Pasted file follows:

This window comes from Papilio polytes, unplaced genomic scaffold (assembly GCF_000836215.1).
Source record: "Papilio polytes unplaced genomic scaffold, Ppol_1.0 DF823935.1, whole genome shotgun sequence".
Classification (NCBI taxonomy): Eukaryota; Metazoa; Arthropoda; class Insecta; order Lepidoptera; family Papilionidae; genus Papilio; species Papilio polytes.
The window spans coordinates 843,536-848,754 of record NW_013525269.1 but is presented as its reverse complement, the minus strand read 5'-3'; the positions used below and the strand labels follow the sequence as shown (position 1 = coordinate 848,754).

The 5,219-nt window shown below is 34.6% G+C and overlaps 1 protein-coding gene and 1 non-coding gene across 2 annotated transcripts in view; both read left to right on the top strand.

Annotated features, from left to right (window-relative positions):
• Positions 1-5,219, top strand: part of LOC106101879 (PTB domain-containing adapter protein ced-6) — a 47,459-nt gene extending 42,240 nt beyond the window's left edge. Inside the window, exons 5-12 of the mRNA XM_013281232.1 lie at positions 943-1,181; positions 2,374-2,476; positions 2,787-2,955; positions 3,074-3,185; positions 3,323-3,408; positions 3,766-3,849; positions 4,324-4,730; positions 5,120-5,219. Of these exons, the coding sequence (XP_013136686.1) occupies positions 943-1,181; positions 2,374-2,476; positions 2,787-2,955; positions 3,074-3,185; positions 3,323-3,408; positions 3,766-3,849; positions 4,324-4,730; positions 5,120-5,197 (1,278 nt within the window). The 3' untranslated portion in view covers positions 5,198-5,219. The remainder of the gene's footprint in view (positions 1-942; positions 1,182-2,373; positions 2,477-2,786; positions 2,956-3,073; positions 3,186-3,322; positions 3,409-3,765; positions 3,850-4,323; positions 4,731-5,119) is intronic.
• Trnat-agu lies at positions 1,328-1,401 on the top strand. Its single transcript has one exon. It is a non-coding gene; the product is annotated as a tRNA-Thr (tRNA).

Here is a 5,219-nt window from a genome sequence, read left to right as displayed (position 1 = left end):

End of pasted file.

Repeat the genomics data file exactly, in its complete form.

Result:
This window comes from Papilio polytes, unplaced genomic scaffold (assembly GCF_000836215.1).
Source record: "Papilio polytes unplaced genomic scaffold, Ppol_1.0 DF823935.1, whole genome shotgun sequence".
Classification (NCBI taxonomy): Eukaryota; Metazoa; Arthropoda; class Insecta; order Lepidoptera; family Papilionidae; genus Papilio; species Papilio polytes.
The window spans coordinates 843,536-848,754 of record NW_013525269.1 but is presented as its reverse complement, the minus strand read 5'-3'; the positions used below and the strand labels follow the sequence as shown (position 1 = coordinate 848,754).

The 5,219-nt window shown below is 34.6% G+C and overlaps 1 protein-coding gene and 1 non-coding gene across 2 annotated transcripts in view; both read left to right on the top strand.

Annotated features, from left to right (window-relative positions):
• Positions 1-5,219, top strand: part of LOC106101879 (PTB domain-containing adapter protein ced-6) — a 47,459-nt gene extending 42,240 nt beyond the window's left edge. Inside the window, exons 5-12 of the mRNA XM_013281232.1 lie at positions 943-1,181; positions 2,374-2,476; positions 2,787-2,955; positions 3,074-3,185; positions 3,323-3,408; positions 3,766-3,849; positions 4,324-4,730; positions 5,120-5,219. Of these exons, the coding sequence (XP_013136686.1) occupies positions 943-1,181; positions 2,374-2,476; positions 2,787-2,955; positions 3,074-3,185; positions 3,323-3,408; positions 3,766-3,849; positions 4,324-4,730; positions 5,120-5,197 (1,278 nt within the window). The 3' untranslated portion in view covers positions 5,198-5,219. The remainder of the gene's footprint in view (positions 1-942; positions 1,182-2,373; positions 2,477-2,786; positions 2,956-3,073; positions 3,186-3,322; positions 3,409-3,765; positions 3,850-4,323; positions 4,731-5,119) is intronic.
• Trnat-agu lies at positions 1,328-1,401 on the top strand. Its single transcript has one exon. It is a non-coding gene; the product is annotated as a tRNA-Thr (tRNA).

Here is a 5,219-nt window from a genome sequence, read left to right as displayed (position 1 = left end):